By Gilbert Garcia
A couple of weeks ago, a British-made documentary of Johnny Cash's legendary 1969 concert at San Quentin aired for the first time in the United States, on Trio. In this fascinating film, we see an animated Cash tear through a set of his classics for one of the most adoring audiences he ever encountered. The Man in Black gently tweaks the guards, sings a song about San Quentin from the perspective of a prisoner, and puts extra fire into his outlaw tale, "Folsom Prison Blues." Without ever condoning the acts that put these men behind bars, Cash seems to say - without ever really saying it - that everyone is deserving of compassion and capable of redemption.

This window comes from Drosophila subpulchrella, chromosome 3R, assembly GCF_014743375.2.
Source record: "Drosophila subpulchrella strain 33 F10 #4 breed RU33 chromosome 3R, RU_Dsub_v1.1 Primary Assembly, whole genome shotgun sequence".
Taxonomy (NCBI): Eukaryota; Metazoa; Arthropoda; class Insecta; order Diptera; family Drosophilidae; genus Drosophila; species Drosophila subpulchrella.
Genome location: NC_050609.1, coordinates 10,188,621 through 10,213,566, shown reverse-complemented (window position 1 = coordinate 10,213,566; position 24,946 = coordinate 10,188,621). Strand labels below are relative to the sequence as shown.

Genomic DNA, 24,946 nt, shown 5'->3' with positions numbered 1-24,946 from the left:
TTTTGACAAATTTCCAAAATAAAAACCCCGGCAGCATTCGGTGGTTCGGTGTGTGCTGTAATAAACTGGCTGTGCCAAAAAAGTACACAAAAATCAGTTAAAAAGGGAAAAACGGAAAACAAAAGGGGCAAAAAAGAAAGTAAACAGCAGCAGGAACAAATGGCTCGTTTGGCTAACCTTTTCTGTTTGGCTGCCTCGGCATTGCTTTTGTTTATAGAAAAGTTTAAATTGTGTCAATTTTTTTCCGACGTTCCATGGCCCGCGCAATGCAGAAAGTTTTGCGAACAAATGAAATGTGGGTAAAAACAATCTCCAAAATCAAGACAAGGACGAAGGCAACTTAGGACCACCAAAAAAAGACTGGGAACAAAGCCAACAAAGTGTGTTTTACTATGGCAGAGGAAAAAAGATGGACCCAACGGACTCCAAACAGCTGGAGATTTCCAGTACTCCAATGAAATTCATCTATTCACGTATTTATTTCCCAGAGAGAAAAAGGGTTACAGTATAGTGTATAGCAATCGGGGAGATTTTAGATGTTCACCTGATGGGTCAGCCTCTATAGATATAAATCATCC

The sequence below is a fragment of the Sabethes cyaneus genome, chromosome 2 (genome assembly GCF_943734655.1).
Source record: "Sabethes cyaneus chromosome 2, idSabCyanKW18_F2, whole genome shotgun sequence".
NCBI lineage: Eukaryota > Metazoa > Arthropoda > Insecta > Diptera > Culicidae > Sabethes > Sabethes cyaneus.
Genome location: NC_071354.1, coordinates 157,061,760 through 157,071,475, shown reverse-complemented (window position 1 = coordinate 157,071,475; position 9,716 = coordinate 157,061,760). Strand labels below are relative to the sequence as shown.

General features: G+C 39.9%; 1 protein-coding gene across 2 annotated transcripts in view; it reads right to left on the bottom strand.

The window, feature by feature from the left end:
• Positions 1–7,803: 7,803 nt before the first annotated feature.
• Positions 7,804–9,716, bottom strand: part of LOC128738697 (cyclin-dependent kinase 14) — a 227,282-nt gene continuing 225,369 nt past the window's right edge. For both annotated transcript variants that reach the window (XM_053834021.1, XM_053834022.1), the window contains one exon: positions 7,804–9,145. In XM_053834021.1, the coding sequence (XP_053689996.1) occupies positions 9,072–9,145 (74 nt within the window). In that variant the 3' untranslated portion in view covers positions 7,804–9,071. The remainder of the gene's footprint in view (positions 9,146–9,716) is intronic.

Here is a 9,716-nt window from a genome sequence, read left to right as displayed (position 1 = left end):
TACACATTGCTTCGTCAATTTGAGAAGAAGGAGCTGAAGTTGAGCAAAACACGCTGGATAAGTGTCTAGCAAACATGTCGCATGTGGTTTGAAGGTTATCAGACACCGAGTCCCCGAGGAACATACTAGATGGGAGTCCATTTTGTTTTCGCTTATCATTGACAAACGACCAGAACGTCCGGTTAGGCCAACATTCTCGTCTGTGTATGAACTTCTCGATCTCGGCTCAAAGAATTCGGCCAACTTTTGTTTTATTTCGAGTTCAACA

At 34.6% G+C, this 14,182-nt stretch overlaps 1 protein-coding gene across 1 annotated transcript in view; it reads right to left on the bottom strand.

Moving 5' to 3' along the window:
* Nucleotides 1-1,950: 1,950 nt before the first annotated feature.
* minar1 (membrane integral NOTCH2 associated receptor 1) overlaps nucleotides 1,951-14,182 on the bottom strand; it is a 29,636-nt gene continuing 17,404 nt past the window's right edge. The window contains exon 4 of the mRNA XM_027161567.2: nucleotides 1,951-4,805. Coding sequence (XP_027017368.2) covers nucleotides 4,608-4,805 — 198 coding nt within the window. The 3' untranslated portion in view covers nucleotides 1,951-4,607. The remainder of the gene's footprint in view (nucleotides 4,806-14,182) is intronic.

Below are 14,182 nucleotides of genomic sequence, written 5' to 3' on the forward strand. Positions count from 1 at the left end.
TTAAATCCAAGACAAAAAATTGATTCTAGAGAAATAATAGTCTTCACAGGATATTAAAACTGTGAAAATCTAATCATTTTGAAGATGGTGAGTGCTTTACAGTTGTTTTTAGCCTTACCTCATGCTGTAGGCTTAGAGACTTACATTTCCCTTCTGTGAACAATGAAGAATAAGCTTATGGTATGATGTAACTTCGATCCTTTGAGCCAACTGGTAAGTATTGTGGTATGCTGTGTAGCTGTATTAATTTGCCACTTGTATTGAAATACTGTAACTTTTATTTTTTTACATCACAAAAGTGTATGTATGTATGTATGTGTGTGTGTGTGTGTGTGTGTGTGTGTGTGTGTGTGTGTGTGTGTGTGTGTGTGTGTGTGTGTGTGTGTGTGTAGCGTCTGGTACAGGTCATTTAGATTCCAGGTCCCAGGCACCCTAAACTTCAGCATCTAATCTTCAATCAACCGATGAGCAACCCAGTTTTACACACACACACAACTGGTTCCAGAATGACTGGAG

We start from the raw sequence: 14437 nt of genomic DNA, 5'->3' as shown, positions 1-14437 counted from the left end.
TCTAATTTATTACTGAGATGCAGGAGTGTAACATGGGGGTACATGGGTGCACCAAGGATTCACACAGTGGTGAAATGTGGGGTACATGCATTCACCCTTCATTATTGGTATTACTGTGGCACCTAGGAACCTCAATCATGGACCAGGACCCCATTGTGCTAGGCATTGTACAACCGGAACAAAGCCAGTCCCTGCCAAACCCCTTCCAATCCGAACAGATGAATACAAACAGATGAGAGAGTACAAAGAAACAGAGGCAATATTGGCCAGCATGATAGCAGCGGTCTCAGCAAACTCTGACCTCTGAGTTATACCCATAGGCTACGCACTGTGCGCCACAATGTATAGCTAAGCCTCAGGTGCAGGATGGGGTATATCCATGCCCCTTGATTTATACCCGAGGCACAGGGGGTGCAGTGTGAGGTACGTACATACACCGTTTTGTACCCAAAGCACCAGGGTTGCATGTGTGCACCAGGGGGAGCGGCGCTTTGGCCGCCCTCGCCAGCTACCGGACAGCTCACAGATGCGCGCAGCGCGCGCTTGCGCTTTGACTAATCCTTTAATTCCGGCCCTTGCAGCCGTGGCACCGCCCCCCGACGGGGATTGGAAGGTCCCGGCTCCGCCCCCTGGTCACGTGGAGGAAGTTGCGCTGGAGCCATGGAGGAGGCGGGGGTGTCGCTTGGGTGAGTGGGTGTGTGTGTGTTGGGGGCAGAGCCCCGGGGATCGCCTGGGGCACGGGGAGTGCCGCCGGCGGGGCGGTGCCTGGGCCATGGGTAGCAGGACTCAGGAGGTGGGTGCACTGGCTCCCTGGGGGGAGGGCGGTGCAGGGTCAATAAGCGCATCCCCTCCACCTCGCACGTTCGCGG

By that time, Cash had tangible proof of this theory. A decade earlier, he had performed at San Quentin for an audience that included a young troublemaker named Merle Haggard. The performance so inspired Haggard, that when he completed his three-year prison stint in 1962, he embarked on one of the greatest careers in the history of country music.